a job. All the same, we came to a consensus on the title and the artwork, so
Möbi and I were in a sense involved (laughing). But you really can’t say a bad
word about the music, it’s wonderful.” One can do nothing but agree with
that assessment. In “Vamos Compañeros” a brazen groove hisses to the
fore in the form of a looped steam engine sound. The idyllic detour provided in
“By the Riverside” abruptly gives way to an abstract experimental
phase with a gloomy undertone. A cautionary finger is raised admonishing,
“Don’t get lost on Lüneburg Heath.” After a “Weird
Dream” the mood again brightens and the listener is treated to warmer,
pop-like harmonies and the slide guitar familiar from Eno’s later works,
although, in this case, it is Rother playing it. But, of course, it does not
end there.

Rother himself had a copy
he had had stashed away in his studio since 1976 as well. One day he decided to
digitize the 27 fragments contained on it. Although the material could have
filled an entire album, they agreed to add three of the songs to the reissue of
the 1997 album. “Initially I asked myself what made sense musically; which
of the many tracks I particularly liked and which reflected the broad musical
scope of our collaboration with Brian Eno the best. The next step was about how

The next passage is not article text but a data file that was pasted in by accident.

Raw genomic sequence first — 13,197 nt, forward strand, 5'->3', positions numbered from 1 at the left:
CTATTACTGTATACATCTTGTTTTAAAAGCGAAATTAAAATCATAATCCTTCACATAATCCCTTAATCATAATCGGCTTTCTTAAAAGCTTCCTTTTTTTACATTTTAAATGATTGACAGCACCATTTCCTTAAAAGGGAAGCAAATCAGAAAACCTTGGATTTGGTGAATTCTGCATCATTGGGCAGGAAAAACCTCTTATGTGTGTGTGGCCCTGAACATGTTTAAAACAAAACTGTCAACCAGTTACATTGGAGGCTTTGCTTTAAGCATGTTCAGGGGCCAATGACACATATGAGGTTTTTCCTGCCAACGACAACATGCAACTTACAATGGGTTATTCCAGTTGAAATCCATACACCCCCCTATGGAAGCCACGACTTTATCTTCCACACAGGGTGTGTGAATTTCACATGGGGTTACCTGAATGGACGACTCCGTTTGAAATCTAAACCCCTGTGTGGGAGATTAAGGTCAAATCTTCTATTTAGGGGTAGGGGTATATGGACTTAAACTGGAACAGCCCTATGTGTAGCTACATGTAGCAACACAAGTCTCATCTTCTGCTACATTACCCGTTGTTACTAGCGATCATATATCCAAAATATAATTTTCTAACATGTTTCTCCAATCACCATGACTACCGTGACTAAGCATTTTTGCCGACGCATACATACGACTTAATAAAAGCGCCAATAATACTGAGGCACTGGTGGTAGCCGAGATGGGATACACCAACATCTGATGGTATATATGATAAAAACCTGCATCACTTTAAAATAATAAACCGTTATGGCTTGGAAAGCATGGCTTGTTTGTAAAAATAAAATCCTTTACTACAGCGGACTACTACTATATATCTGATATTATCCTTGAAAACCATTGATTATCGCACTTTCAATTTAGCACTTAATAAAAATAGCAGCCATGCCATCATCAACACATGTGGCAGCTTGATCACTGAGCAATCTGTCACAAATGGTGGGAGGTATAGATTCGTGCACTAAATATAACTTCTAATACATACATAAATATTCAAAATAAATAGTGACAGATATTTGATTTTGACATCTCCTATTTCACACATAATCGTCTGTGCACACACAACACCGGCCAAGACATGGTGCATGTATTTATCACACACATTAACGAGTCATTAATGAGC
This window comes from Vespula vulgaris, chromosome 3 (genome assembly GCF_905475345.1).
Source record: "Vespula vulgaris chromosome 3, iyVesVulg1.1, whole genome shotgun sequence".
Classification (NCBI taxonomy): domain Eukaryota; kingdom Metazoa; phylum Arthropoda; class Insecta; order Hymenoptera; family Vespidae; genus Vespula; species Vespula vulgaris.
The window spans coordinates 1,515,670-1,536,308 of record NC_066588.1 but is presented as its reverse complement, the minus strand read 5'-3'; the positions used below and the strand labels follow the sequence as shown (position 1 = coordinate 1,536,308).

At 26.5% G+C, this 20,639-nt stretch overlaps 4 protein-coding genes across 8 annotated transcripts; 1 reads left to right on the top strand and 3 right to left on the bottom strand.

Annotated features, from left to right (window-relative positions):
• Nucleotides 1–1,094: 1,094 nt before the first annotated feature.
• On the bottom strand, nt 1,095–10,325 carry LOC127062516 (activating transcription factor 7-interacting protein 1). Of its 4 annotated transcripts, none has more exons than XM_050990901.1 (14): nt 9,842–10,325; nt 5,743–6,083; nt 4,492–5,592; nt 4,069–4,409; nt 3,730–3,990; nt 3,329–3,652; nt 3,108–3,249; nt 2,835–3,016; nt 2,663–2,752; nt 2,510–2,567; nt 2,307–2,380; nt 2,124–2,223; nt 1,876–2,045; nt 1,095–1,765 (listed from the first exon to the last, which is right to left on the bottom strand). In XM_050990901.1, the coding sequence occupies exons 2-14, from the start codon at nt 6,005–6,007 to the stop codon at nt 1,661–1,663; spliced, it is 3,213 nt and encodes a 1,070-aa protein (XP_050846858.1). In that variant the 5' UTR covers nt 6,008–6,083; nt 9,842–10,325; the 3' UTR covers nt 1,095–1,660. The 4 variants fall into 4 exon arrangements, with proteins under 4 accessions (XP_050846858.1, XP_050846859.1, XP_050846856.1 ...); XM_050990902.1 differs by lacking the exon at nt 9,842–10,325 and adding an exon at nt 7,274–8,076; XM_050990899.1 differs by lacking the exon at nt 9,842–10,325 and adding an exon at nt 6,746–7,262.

best to integrate the selected tracks into the existing album. Instead of the
normal practice of tacking them on to the end of the album as bonus tracks, I
proposed changing the structure of the album and the order of the tracks.
Luckily everyone involved agreed on that.” The album now builds up gradually
with the intro “Welcome” and the second track “Atmosphere”
before proceeding to “Vamos Compañeros”, from whence it gains the
trusted momentum of the original release. It is rounded out with
“Aubade”, a track that reinforces the impression of a reconciliatory
conclusion.

As they say, good things
take time. And now, 33 years after these recordings were created, we finally
have an all-around satisfying version of a long believed lost treasure of the
krautrock era. In all likelihood this project signals the end of the Harmonia
era. Although the band reformed two years ago and performed some highly
acclaimed concerts in Berlin, Great Britain, the USA and Australia in the wake
of the release of the celebrated concert recording Live 1974, Rother and
Roedelius both jointly declared that there would be no continuation of the live
performances – even if doing so would be lucrative for them in many ways. But
the 1970s German avant-garde never let itself be a slave to commercial
interests. Its credo remains as it was then: Good music is what is born of the
unadulterated soul of the artist, not something fabricated with strategies and
intellectual games, whatever their nature. And, as one can tell from Harmonia
& Eno 1976 – Tracks and Traces, quality does not lose its luster in
such conditions – not even with the passing of decades.

 

Tracklisting:

 

01 Welcome
02 Atmosphere
03 Vamos Companeros
04 By the Riverside
05 Luneberg Heath
06 Sometimes in Autumn
07 Weird Dream
08 Autumn
09 Les Demoiselles
10 When Shade Was Born
11 Trace
12 Aubade